According to the American Academy of Ophthalmology, refractive errors of the eye are the most common eye condition; however, they are not diseases. To have clear vision, the light that enters the eye has to be bent (refracted) through the cornea (the clear portion at the front of the eye) and the lens and come into focus on the retina (the layer of cells at the rear of the eye) for clear vision to occur. However, when the shape of the eye is not normal, refractive errors happen and vision becomes blurry. There are four main types of refractive eye problems: nearsightedness (myopia), farsightedness (hyperopia), astigmatism, and presbyopia.

Nearsightedness occurs when the eyeball itself is too long or the cornea is too pointed. This causes the light that enters the eye to come into focus in front of the retina instead of on the retina. People who are nearsighted can see objects that are close to the eye very clearly but items in the distance are blurry. This condition can get worse during the teenage years because this is a period of rapid growth. People who are very nearsighted may be at higher risk for developing a detached retina as explained in Eye surgery types article.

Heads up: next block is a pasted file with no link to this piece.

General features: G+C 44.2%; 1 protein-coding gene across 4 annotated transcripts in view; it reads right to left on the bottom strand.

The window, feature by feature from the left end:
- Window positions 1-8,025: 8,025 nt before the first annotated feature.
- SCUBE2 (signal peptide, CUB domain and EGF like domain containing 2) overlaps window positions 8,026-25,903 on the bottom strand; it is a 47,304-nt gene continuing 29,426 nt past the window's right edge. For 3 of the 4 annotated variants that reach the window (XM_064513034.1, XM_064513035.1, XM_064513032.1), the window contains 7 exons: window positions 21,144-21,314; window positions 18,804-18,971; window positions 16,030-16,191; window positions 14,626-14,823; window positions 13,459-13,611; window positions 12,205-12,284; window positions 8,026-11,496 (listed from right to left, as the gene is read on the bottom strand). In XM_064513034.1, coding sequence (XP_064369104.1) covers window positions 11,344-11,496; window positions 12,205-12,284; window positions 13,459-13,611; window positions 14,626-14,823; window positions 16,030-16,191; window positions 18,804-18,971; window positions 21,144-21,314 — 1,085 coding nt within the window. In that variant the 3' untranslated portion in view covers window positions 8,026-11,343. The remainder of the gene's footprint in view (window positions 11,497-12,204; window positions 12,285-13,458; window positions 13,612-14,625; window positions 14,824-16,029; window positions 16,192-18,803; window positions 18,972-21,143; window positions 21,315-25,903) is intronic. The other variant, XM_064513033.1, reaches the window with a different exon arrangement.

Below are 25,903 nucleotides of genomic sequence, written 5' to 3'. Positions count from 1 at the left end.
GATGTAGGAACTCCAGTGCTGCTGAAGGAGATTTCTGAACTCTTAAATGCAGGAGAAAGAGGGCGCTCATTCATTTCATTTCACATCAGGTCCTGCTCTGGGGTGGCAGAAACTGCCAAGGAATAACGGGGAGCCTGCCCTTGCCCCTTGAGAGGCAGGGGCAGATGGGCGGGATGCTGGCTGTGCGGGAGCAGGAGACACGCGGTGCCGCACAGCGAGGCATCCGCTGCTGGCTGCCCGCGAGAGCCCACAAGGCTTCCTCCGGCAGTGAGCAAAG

In a person with farsightedness, the eyeball is smaller than normal. Light focuses behind the retina in hyperopic eyes; objects that are close to the eye like the words in a book are blurry and difficult to see. This condition can be seen in children; parents may notice the child squinting or rubbing the eyes. Hyperopia is often an inherited condition; however, the condition may improve in children as they get older.